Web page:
When you see a beautiful woman, what do your thoughts turn to? This was a question posed on Blog Catalogue. It wasn’t about the obvious; it wasn’t about sex: it was about aesthetics.
I didn’t bother answering because it was chiefly directed at men. But my thoughts immediately did turn, as the poster put it, to the Beauty of a Woman. For some wholly unexplained reason they turned to Girl with a Pearl Earring, both the painting by Johannes Vermeer and the 2003 movie staring Scarlett Johansson and Colin Firth. For me the one complimented the other perfectly, a depiction of peerless beauty inside a seductive enigma.
I saw the painting several years ago in the Mauritshuis Gallery in
I was completely beguiled by the look of the subject, the way she stares out,
the way she stares inside. Girl with a Pearl Earring is sometimes referred
to as the Mona Lisa of the North, though I find her far more mysterious and
captivating than the Mona Liza of the South.
The truth is we know next to nothing about Vermeer, who spent his whole working life in the Dutch town of
Delft. If we know next to nothing about
him we know nothing at all about his subjects. We know nothing about this
girl, other than what she conveys by expression alone. Who was she, this
image of perfection, where did she come from? Was she a member of the
artist’s own family, the wife of a patron, or was she, perhaps, simply a
These questions are unanswerable. But into the mystery came Tracy Chevalier, who spun a story around this head. To this story came movie director Peter Webber, who turned a painting and a novel into a cinematic masterpiece, an artistic hymn to beauty and to painting.
I haven’t read the novel, though I’m told it’s very good. In a way I’m glad because the film, which I saw a month or so ago on BBC iPlayer, depends more on image and mood than words. The dialogue is wonderfully understated, so much depending, like the painting itself, on look. Scarlett Johansson might have been born to play this part, not just because she a good actress, not just because she is strikingly beautiful, but because she could very well be the Girl herself, come to life but carrying the enigma with her.
Everything about this film for me was perfection - perfection in character, perfection in setting, perfection in mood and perfection in image. Axel Ruger, the curator of Dutch art at
Gallery, quite rightly said that it takes the atmosphere and some of the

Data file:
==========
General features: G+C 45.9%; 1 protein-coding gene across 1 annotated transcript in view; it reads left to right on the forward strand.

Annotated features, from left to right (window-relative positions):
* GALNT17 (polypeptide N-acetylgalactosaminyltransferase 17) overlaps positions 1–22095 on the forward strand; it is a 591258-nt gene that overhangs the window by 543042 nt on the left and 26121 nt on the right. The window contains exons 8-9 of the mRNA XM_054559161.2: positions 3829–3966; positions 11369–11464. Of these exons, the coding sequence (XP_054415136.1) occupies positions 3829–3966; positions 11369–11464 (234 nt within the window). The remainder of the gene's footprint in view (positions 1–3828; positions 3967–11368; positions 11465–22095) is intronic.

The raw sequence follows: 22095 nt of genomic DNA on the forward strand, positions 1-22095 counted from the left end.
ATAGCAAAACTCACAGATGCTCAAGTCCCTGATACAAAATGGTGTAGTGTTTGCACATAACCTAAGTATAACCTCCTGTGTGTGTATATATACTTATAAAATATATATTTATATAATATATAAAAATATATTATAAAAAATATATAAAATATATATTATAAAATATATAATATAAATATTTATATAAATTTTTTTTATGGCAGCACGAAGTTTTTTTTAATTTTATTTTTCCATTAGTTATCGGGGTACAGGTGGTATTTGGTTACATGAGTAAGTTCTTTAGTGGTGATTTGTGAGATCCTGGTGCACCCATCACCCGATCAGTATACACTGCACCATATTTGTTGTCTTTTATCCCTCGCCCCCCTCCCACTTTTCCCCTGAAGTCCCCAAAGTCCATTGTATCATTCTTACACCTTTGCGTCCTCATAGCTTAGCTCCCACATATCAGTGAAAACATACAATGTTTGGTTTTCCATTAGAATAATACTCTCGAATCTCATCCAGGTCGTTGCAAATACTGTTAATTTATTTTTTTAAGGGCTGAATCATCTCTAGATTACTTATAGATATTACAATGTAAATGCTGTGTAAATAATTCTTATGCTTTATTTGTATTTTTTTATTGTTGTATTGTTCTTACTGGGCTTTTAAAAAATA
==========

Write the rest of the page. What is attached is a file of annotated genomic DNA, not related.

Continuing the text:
pictorial conventions of the seventeenth century and translates them into
cinematic language. It is, in other words, a moving image of the still
The premise of the movie, the premise of Chevalier’s book, is based on a supposition – what if Vermeer had been inspired by the beauty of a maid who came to the household to create one of his greatest masterpieces? And thus it is. Johansson comes as Griet, a girl from a dignified but impoverished Protestant family to serve with the Catholic Vermeers.
To begin with the artist pays her little mind, isolating himself in his studio, not just to concentrate on his work but to get away from the demands of everyday domestic life. It’s only after Griet, who moves around bullied and mostly wordless, is given the task of cleaning the studio that she becomes an object of interest owing to her sensitivity towards light and colour. She is not just an object of interest to the artist, helping him mix his paint, but an object of desire to Van Ruijven (Tom Wilkinson), his wealthy but boorish patron. When he fails to possess to possess Griet physically he decides to possess her physically!
A portrait is duly commissioned, a work in progress, hidden away from Vermeer’s self-pitying and jealous wife (Essie Davis). There is a wonderful wordless frisson between Griet and Vermeer, lots of smouldering sexual tension all the greater because it is so understated. That consummation when he finally pins the pearl on Griet’s ear is simply breathtaking, virginal, symbolic and erotic, far in excess of any obvious physical act. It’s a moment of perfection, in beauty, in desire and in longing, captured forever. It’s a perfect tribute to perfection.